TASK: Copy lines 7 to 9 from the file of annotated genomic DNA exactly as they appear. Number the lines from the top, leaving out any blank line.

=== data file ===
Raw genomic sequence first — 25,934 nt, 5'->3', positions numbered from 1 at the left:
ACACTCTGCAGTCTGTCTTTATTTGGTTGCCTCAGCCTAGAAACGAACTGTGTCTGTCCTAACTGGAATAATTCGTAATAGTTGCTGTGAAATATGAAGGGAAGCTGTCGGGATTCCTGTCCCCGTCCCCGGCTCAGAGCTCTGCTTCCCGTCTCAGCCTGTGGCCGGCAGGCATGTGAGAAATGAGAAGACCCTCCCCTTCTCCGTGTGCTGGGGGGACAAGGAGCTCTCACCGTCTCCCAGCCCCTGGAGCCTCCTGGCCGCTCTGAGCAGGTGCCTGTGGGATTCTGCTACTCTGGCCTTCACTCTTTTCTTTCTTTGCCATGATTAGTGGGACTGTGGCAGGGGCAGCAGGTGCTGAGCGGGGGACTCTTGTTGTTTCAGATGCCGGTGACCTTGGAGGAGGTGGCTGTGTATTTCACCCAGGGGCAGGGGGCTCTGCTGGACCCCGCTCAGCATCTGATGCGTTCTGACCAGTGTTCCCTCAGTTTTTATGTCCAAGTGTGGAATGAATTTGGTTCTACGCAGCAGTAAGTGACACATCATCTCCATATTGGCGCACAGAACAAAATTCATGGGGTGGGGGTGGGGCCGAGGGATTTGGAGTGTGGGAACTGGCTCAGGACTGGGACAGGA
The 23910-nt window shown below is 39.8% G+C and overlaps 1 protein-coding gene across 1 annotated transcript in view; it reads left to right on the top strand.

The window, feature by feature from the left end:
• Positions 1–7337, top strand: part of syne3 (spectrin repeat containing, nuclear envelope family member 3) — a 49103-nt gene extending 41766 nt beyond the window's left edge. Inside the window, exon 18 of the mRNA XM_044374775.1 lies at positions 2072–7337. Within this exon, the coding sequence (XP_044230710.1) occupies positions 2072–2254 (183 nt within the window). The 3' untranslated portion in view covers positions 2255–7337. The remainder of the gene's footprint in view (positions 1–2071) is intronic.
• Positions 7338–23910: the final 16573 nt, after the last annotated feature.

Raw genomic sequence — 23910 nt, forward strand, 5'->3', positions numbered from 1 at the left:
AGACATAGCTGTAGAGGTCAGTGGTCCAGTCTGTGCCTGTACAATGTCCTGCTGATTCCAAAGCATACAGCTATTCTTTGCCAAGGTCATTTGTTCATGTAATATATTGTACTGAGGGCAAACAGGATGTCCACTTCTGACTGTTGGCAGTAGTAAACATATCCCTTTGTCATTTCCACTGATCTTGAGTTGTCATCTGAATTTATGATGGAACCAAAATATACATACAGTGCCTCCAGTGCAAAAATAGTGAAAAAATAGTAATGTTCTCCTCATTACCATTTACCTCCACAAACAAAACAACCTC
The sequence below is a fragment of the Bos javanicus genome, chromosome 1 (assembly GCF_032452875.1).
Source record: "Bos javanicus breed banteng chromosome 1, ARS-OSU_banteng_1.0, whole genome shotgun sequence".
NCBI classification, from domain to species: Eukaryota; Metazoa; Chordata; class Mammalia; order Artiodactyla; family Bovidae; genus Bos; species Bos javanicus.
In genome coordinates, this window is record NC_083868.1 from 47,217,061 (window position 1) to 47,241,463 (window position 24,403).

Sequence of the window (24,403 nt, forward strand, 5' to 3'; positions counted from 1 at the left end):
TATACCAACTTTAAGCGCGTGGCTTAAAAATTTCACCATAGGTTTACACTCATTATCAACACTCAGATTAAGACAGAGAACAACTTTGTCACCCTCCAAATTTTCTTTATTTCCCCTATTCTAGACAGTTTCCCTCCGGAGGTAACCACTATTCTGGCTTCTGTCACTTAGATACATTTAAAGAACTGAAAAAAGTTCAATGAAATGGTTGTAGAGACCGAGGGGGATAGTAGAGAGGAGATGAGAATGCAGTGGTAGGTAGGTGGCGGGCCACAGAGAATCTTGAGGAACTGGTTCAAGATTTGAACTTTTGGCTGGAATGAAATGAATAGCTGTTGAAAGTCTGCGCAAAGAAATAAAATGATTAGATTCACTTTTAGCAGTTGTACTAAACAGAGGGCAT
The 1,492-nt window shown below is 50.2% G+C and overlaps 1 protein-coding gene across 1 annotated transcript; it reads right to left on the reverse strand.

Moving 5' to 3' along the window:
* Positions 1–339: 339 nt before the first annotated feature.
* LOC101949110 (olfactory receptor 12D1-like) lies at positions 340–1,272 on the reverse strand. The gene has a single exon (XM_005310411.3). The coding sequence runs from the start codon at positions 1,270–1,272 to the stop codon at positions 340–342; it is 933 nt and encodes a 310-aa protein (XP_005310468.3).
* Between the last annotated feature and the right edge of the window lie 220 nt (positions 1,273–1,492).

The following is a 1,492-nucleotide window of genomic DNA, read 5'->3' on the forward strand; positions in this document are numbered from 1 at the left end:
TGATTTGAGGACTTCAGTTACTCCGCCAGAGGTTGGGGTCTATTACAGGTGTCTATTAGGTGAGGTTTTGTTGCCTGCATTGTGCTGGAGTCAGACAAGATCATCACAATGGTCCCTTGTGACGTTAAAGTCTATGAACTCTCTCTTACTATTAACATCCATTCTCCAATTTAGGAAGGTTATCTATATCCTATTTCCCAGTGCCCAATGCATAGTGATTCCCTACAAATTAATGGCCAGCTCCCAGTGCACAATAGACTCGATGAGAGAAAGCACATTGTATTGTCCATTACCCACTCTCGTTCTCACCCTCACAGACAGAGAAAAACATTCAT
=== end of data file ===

Raw genomic sequence — 23910 nt, forward strand, 5'->3', positions numbered from 1 at the left:
AGACATAGCTGTAGAGGTCAGTGGTCCAGTCTGTGCCTGTACAATGTCCTGCTGATTCCAAAGCATACAGCTATTCTTTGCCAAGGTCATTTGTTCATGTAATATATTGTACTGAGGGCAAACAGGATGTCCACTTCTGACTGTTGGCAGTAGTAAACATATCCCTTTGTCATTTCCACTGATCTTGAGTTGTCATCTGAATTTATGATGGAACCAAAATATACATACAGTGCCTCCAGTGCAAAAATAGTGAAAAAATAGTAATGTTCTCCTCATTACCATTTACCTCCACAAACAAAACAACCTC
The sequence below is a fragment of the Bos javanicus genome, chromosome 1 (assembly GCF_032452875.1).